A Genome-Wide Association Study in American Indians Implicates DNER as a Susceptibility Locus for Type 2 Diabetes

Phoenix Epidemiology and Clinical Research Branch, National Institute of Diabetes and Digestive and Kidney Diseases, 1550 East Indian School Road, Phoenix, AZ, 85014.
Diabetes (Impact Factor: 8.1). 10/2013; 63(1). DOI: 10.2337/db13-0416
Source: PubMed


Most genetic variants associated with type 2 diabetes mellitus (T2DM) have been identified through genome-wide association studies (GWASs) in Europeans. The present study reports a GWAS for young-onset T2DM in American Indians. Participants were selected from a longitudinal study conducted in Pima Indians and included: 278 cases with diabetes with onset before 25 years of age, 295 nondiabetic controls ≥age 45 years and 267 siblings of cases or controls. Individuals were genotyped on a ∼1M single nucleotide polymorphism (SNP) array, resulting in 453,654 SNPs with minor allele frequency >0.05. SNPs were analyzed for association in cases and controls and a family-based association test was conducted. Tag SNPs (n=311) were selected for 499 SNPs associated with diabetes (p<0.0005 in case-control analyses or p<0.0003 in family-based analyses), and these SNPs were genotyped in up to 6834 additional Pima Indians to assess replication. Rs1861612 in DNER was associated with T2DM (odds ratio=1.29 per copy of the T allele, p=6.6x10(-8), which represents genome-wide significance accounting for the number of effectively independent SNPs analyzed). Transfection studies in murine pancreatic β-cells suggested that DNER regulates expression of notch signaling pathway genes. These studies implicate DNER as a susceptibility gene for T2DM in American Indians.

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Available from: Leslie J Baier, Jan 20, 2015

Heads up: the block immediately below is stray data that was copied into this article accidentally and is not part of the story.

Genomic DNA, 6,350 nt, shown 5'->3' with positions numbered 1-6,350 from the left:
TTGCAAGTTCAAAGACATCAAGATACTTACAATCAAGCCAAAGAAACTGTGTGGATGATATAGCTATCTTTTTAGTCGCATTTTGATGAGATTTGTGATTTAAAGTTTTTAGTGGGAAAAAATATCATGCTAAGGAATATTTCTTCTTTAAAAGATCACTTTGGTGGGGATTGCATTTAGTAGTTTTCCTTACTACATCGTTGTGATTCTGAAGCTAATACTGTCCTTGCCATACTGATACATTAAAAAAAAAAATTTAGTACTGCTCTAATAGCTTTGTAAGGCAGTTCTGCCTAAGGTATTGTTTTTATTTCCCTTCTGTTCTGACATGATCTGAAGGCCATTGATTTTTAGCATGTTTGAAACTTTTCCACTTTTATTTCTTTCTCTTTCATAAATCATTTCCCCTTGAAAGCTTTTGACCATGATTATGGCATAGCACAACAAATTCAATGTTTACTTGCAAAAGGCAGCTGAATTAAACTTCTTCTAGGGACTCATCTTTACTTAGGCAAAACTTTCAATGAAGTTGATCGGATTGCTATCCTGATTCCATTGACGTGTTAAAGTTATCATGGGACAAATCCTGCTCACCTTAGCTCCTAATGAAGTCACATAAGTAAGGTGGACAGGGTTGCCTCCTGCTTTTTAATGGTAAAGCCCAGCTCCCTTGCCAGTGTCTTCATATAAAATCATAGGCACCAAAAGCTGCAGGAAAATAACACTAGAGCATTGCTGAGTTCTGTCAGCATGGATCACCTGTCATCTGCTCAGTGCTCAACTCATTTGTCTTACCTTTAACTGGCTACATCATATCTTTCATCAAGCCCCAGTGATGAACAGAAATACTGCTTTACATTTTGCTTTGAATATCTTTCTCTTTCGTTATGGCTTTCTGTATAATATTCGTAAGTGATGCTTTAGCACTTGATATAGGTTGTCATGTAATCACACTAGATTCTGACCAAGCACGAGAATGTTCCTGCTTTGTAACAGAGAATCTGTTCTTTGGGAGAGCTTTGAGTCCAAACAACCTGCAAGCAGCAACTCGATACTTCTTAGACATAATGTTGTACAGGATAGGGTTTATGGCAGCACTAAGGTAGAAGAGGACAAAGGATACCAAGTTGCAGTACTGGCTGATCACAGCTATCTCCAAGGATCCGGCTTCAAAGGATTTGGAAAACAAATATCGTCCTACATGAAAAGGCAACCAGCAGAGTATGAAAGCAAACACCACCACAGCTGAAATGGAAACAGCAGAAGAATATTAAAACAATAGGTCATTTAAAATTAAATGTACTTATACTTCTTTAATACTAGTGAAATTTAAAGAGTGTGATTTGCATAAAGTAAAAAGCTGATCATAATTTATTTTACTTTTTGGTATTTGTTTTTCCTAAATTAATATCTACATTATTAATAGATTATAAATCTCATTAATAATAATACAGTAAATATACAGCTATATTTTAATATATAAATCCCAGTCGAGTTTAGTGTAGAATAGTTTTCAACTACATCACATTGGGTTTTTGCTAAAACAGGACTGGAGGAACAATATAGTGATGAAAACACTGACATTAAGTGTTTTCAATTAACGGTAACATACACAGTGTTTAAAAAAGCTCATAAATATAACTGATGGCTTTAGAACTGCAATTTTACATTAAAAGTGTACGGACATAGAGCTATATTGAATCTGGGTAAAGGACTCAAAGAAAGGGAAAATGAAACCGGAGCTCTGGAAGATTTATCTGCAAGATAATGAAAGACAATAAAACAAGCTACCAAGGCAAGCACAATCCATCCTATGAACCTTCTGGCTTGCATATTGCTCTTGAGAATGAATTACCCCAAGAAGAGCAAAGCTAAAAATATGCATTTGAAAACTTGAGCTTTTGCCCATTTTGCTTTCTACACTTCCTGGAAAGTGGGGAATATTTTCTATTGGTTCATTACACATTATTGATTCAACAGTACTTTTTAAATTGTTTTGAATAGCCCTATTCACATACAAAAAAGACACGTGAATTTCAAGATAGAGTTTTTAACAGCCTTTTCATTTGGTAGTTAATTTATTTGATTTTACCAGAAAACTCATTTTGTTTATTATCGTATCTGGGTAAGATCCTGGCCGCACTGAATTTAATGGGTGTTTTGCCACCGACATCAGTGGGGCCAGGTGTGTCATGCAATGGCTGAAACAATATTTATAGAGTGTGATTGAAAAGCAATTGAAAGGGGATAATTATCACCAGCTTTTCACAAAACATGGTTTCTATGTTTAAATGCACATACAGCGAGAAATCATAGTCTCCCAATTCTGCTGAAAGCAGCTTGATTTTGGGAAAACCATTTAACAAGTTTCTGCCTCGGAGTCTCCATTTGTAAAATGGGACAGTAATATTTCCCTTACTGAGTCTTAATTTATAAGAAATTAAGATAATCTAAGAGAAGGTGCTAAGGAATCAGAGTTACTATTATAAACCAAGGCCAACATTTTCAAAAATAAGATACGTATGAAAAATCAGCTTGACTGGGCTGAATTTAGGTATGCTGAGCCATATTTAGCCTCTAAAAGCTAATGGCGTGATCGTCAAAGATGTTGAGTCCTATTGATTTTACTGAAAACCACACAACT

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    ABSTRACT: Aim/hypothesis: A recent genome-wide trans-ancestry meta-analysis identified seven new loci associated with type 2 diabetes. We assessed the replication of the seven lead single nucleotide polymorphisms (SNPs) and evaluated these loci for additional signals in American Indians. Methods: Seven SNPs were genotyped in 7,710 individuals from a longitudinally studied American Indian population, and associations with type 2 diabetes, BMI and related phenotypes were assessed. Previous genome-wide association study (GWAS) data from these individuals were used to screen for additional type 2 diabetes signals at these loci. A variant independent of the trans-ancestry meta-analysis was identified within LPP, and its replication was assessed in an additional 3,106 urban American Indians. Results: SNP rs6813195 near to TMEM154 was nominally associated with type 2 diabetes (p = 0.01, OR 1.12 [95% CI 1.03, 1.22]) and adiposity: the type 2 diabetes risk allele was associated with a lower percentage body fat (β = -1.451%, p = 4.8 × 10(-4)). Another SNP, rs3130501 near to POU5F1-TCF19, was associated with BMI (β = -0.012, p = 0.004), type 2 diabetes adjusted for BMI (p = 0.02, OR 1.11 [95% CI 1.02, 1.22]), 2 h glucose concentrations (β = 0.080 mmol/l, p = 0.02) and insulin resistance estimated by homeostatic model (β = 0.039, p = 0.009). The independent variant identified at the LPP locus in our American Indian GWAS for type 2 diabetes was replicated in the additional samples (all American Indian meta-analysis, p = 8.9 × 10(-6), OR 1.29 [95% CI 1.15, 1.45]). Conclusions/interpretation: For two of the seven newly identified variants, there was nominal evidence for association with type 2 diabetes and related traits in American Indians. Identification of an independent variant at the LPP locus suggests the existence of more than one type 2 diabetes signal at this locus.
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    ABSTRACT: The aim of the study was to investigate the association between single nucleotide polymorphisms (SNPs), rs1861612 of delta/notch-like Epidermal Growth Factor (EGF)-related receptor (DNER) and rs1884190 in the Delta-like 1 ligand (DLL1) gene and type 2 diabetes mellitus (T2DM) susceptibility in a Chinese Han population. DNER rs1861612 and DLL1 rs1884190 polymorphisms were genotyped in patients with T2DM and age- and sex-matched T2DM-free controls from a Chinese Han population. A total of 298 patients with T2DM and 500 controls were enrolled in this study. We found that TC and TT genotypes of rs1861612 and variant T were associated with a significantly increased risk of T2DM. In contrast, the AG and AA genotypes of rs1884190 were not significantly associated with the risk of T2DM, even after further stratification analysis based on age or sex. Our results showed that DNER rs1861612 C to T change and variant T genotype may contribute to T2DM in a Chinese Han population.
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